One of the most important aspects of Social Security disability benefits is payments to qualified family members. It is also one of the important distinctions between SSI and Social Security disability: only workers who have paid taxes into the system are eligible for full family coverage.
A family member may be eligible for a monthly benefit that is up to 50 percent of the worker’s disability payment. There’s a limit to the total amount of money that can be paid to a family on one Social Security record. The limit, known as the family maximum, is between 150 and 180 percent of the primary worker’s disability benefit. This is true whether or not the spouse actually depended on the worker for support. Family benefits are not paid to SSI applicants, although a disabled spouse or child may be independently eligible.
• Benefits are payable to a spouse of any age who cares for a worker’s child under age 16, or to a spouse who is disabled and receiving Social Security benefits. The spouse would receive benefits until the child reaches age 16. At that time, the child’s benefits continue, but the spouse’s benefits stop. These are often called “mothers’ benefits” although they are certainly paid to fathers in the same situation.
• An eligible child can be a biological child, adopted child or stepchild. A dependent grandchild may also qualify. There are complicated rules for children of common law marriages and illegitimate children, eligibility here may depend on state law. For example, North Carolina does not recognize common law marriage but may recognize one that took place in another state.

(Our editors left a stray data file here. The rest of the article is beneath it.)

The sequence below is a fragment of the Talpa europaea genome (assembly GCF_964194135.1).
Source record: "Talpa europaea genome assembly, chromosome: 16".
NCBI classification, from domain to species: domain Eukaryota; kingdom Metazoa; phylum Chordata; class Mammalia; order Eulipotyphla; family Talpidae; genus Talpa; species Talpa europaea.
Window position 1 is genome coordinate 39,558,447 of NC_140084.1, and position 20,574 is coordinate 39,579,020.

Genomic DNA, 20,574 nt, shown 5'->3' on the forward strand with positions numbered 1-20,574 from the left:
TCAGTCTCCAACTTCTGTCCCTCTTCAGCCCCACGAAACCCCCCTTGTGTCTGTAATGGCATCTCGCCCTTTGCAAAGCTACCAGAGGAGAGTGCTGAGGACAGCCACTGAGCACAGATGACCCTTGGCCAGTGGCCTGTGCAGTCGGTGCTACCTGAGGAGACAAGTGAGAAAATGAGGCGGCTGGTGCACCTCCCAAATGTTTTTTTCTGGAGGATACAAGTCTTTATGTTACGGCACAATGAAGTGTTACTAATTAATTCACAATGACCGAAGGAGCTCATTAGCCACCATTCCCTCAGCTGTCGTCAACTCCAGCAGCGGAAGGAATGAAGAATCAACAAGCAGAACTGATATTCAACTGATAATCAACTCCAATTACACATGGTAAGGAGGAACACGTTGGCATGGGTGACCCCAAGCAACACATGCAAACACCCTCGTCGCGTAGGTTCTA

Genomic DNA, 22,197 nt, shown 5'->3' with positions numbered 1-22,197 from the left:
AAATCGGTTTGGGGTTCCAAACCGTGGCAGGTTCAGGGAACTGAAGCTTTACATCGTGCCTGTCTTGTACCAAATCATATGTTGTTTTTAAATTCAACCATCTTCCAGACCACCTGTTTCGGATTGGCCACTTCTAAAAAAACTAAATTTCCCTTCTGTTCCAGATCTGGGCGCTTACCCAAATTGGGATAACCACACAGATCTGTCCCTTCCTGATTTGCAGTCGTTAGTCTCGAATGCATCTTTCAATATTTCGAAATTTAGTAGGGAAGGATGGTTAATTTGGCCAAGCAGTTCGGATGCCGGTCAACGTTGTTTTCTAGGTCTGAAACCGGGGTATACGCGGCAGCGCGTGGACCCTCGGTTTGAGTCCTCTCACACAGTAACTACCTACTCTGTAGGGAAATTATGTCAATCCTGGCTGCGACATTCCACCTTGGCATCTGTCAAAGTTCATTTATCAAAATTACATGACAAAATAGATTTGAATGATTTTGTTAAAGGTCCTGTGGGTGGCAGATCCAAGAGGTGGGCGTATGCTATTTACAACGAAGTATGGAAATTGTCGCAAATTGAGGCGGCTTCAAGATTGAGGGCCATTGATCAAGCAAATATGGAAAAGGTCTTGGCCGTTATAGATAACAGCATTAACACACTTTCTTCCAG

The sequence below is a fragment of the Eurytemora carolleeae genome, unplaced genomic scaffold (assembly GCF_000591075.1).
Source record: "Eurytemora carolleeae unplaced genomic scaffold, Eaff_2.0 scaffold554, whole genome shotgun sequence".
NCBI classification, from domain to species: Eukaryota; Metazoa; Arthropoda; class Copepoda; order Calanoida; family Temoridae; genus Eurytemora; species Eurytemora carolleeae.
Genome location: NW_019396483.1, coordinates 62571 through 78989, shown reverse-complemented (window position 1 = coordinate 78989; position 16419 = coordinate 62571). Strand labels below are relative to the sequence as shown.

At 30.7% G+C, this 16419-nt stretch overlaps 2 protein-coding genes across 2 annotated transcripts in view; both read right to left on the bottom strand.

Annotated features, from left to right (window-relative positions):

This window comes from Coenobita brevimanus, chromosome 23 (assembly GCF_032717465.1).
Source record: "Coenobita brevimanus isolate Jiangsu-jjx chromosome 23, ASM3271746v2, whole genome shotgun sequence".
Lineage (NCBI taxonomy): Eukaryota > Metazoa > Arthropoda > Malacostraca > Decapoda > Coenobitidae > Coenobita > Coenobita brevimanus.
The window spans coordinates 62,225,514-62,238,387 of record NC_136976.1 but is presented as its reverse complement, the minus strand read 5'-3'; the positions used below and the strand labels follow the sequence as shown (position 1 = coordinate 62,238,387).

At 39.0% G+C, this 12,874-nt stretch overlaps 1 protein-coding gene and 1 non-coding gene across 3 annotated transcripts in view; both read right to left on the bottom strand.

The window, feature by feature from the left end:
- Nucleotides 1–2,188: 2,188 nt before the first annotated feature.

• Benefits are payable to a spouse age 62 or older, unless that person is already collecting a higher benefit under retirement or disability programs. If a spouse is eligible for retirement benefits on his or her own record, the amount that is higher amount will be paid, or there may be a combination of benefits. There may be an impact if a spouse receives some pensions.
• An ex-spouse over 62 may qualify if the marriage lasted over 10 years, and there is not eligibility on another record. This has no effect on the amount of benefits the worker’s current family receives.
• The Social Security program also pays benefits to adults who have a disability that began before age 22. These adults are paid regular disability on a parent’s Social Security earnings record. A child may have drawn SSI benefits until the time a parent retired, became disabled or died. This benefit comes into play after one of these events, and is important – it can take a disabled adult out of the vast asset restrictions of the SSI program.
• Children can qualify separately as disabled for SSI if they meet Social Security’s definition of disability, and if their family’s income and assets fall within the eligibility limits.
If you have any questions about these benefits, or about any point of Social Security law, please call us for a free consultation. We have seen cases where the application for family benefits is not automatically entered when a worker applies for benefits, and this can reduce the back benefit payments paid to families. Let us help you get all the benefits you deserve.